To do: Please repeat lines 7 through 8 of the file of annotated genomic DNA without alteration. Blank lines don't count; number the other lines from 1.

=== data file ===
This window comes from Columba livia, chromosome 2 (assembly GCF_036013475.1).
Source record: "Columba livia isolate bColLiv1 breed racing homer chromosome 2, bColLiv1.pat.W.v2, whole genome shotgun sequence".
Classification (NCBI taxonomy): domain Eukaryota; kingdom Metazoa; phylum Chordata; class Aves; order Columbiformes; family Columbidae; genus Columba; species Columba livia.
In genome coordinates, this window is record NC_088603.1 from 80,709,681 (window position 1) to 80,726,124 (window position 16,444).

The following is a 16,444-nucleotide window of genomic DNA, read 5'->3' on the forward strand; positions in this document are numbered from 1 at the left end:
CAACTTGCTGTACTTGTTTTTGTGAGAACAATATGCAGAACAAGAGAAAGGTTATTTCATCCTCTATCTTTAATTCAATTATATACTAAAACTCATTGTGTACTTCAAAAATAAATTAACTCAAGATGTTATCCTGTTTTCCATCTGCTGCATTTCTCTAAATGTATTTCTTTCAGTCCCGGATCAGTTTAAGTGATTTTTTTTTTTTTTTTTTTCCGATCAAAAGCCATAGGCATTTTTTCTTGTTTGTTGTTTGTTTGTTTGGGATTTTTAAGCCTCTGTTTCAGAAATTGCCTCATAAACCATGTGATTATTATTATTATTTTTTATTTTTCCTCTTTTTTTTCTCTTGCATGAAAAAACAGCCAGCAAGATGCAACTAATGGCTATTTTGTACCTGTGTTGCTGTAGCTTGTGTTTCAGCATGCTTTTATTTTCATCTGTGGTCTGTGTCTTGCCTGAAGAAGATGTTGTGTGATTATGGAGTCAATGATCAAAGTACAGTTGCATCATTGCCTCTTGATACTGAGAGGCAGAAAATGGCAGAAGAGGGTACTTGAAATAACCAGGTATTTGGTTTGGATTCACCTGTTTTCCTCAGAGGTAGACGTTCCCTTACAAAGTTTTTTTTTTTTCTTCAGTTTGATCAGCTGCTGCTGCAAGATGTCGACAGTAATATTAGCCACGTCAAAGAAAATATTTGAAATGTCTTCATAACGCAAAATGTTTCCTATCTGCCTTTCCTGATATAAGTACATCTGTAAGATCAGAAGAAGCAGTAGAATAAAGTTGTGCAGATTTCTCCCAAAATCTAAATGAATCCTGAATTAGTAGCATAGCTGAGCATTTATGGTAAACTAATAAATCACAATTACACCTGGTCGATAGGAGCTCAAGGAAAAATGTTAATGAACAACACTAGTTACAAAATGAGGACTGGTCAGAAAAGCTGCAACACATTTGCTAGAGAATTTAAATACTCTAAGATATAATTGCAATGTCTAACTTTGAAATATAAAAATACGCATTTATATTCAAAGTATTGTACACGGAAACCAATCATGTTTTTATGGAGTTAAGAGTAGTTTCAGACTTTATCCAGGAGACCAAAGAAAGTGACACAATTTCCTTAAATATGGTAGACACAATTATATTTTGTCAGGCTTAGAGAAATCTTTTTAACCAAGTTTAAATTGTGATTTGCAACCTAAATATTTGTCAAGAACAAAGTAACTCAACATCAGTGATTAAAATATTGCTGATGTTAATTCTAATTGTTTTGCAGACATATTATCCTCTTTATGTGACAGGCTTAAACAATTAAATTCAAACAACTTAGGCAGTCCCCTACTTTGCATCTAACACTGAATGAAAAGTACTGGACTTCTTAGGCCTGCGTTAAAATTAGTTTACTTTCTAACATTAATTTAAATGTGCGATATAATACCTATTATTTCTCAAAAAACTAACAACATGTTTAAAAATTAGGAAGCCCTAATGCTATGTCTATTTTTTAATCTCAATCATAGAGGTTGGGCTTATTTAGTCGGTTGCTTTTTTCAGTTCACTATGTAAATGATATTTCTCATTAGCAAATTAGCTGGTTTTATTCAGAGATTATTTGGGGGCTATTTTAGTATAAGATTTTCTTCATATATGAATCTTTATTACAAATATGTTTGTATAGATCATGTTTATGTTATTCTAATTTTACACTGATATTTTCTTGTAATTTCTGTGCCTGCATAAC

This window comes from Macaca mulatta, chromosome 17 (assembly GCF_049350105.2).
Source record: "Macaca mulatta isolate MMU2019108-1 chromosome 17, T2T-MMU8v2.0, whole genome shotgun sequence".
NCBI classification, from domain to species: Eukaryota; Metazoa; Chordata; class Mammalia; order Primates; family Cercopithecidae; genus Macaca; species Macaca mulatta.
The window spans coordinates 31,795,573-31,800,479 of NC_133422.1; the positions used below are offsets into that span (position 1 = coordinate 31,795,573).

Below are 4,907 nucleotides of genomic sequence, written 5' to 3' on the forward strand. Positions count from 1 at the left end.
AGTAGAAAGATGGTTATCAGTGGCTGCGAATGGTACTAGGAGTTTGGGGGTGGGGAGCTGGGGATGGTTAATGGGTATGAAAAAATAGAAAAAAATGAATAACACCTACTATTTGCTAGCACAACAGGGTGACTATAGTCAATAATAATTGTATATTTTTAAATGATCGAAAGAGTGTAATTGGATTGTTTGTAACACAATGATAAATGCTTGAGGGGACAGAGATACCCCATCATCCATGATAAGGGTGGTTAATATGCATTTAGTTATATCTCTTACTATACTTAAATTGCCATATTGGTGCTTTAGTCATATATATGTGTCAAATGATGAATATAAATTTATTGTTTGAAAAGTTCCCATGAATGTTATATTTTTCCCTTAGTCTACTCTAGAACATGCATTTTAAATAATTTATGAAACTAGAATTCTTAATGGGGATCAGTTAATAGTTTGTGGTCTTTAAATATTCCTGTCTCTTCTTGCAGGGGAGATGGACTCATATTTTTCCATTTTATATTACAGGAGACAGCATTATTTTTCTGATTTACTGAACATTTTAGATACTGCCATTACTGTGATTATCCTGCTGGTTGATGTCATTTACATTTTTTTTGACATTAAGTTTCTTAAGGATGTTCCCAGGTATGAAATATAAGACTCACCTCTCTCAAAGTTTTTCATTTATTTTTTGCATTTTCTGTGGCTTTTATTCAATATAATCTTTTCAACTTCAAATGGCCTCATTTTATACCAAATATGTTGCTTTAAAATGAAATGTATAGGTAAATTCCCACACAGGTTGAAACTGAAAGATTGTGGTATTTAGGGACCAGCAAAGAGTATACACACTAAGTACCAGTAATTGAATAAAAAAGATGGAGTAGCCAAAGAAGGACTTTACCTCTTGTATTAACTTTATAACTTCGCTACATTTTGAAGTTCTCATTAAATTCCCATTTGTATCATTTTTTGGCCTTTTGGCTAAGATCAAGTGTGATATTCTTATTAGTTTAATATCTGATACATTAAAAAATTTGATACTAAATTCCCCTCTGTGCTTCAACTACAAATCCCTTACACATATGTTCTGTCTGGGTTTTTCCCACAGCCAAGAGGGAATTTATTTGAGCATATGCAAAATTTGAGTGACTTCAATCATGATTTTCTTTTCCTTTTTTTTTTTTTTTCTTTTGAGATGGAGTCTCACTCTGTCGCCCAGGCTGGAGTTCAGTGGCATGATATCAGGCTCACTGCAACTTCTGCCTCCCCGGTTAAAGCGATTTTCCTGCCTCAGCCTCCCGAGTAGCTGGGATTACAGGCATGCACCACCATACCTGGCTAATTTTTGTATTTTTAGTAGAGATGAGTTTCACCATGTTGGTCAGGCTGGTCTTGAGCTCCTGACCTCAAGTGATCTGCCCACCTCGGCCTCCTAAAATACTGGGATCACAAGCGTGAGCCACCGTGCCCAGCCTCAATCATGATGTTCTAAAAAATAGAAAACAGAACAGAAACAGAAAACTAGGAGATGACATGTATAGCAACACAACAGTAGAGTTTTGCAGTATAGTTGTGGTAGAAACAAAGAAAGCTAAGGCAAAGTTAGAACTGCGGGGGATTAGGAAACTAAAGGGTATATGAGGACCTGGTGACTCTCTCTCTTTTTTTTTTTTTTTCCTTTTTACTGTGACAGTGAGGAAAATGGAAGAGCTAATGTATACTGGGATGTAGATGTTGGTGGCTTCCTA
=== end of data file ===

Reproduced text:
This window comes from Macaca mulatta, chromosome 17 (assembly GCF_049350105.2).
Source record: "Macaca mulatta isolate MMU2019108-1 chromosome 17, T2T-MMU8v2.0, whole genome shotgun sequence".